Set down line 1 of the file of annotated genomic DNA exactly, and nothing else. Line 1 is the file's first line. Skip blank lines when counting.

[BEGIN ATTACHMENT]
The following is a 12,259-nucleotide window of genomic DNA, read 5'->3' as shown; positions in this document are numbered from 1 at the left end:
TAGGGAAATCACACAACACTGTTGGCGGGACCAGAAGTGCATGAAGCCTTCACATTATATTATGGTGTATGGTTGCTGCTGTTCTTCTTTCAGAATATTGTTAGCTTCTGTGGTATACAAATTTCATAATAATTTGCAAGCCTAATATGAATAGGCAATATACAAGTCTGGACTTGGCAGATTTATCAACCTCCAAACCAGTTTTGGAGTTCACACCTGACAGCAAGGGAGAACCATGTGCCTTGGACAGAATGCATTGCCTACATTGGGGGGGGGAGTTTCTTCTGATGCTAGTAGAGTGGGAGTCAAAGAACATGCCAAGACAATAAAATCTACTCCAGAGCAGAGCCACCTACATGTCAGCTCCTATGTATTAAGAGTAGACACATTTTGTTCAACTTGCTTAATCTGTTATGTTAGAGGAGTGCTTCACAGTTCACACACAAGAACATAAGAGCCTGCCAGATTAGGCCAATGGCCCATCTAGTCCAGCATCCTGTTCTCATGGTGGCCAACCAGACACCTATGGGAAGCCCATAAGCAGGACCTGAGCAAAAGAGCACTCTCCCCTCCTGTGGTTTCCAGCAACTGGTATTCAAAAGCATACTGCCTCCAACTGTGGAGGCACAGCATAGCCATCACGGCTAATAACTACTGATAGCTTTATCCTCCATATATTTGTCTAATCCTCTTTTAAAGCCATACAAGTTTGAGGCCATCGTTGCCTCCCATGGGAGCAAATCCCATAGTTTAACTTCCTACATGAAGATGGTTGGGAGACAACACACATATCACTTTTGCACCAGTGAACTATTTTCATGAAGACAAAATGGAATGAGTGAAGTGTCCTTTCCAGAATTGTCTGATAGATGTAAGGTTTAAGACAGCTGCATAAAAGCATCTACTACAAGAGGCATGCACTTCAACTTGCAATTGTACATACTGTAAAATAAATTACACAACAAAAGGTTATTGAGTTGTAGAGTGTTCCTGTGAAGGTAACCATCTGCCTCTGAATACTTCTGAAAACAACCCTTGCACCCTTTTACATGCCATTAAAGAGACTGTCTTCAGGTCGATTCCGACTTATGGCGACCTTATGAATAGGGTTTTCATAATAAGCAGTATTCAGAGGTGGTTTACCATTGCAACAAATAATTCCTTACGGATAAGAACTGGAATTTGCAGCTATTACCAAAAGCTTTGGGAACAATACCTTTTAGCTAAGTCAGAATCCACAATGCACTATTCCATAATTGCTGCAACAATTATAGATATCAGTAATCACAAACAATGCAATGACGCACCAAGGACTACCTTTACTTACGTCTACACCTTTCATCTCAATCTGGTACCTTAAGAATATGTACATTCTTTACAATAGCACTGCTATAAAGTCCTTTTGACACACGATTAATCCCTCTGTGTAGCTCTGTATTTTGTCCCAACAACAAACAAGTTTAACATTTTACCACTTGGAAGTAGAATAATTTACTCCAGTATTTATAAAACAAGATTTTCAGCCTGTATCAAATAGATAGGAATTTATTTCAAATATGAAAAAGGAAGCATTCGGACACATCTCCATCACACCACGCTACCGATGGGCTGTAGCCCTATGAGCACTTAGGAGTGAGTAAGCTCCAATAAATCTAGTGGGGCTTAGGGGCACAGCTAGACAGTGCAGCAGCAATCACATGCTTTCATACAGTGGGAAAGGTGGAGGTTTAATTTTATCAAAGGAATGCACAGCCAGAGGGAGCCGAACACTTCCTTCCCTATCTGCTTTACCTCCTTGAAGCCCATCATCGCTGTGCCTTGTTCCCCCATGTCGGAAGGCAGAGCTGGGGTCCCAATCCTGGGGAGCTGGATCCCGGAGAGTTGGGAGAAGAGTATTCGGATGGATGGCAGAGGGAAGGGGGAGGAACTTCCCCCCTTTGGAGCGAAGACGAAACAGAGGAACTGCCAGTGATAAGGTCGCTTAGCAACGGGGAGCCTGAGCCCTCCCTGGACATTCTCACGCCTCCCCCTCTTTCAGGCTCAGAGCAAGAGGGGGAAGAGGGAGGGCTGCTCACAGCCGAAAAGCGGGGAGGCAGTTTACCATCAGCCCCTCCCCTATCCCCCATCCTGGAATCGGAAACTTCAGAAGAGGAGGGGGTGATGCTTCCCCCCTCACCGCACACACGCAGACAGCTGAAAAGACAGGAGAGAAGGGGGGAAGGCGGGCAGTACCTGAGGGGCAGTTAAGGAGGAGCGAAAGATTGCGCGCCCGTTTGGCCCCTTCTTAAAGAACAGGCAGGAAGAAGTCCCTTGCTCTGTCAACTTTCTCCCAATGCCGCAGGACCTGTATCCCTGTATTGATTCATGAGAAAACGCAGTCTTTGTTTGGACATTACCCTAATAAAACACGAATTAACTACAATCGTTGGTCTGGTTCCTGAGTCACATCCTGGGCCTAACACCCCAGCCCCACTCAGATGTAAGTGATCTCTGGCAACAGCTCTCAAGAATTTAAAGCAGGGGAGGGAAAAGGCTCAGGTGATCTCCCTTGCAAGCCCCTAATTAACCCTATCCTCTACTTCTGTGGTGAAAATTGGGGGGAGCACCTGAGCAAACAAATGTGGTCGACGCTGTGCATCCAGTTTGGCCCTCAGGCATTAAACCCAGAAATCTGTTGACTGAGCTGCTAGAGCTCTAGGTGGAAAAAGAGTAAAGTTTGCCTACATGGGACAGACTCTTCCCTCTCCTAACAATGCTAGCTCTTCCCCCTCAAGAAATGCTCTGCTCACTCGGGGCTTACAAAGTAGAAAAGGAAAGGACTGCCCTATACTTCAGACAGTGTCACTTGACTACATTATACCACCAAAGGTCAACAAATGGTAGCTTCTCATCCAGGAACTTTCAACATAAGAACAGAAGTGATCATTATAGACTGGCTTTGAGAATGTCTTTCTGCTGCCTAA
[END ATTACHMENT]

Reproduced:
The following is a 12,259-nucleotide window of genomic DNA, read 5'->3' as shown; positions in this document are numbered from 1 at the left end: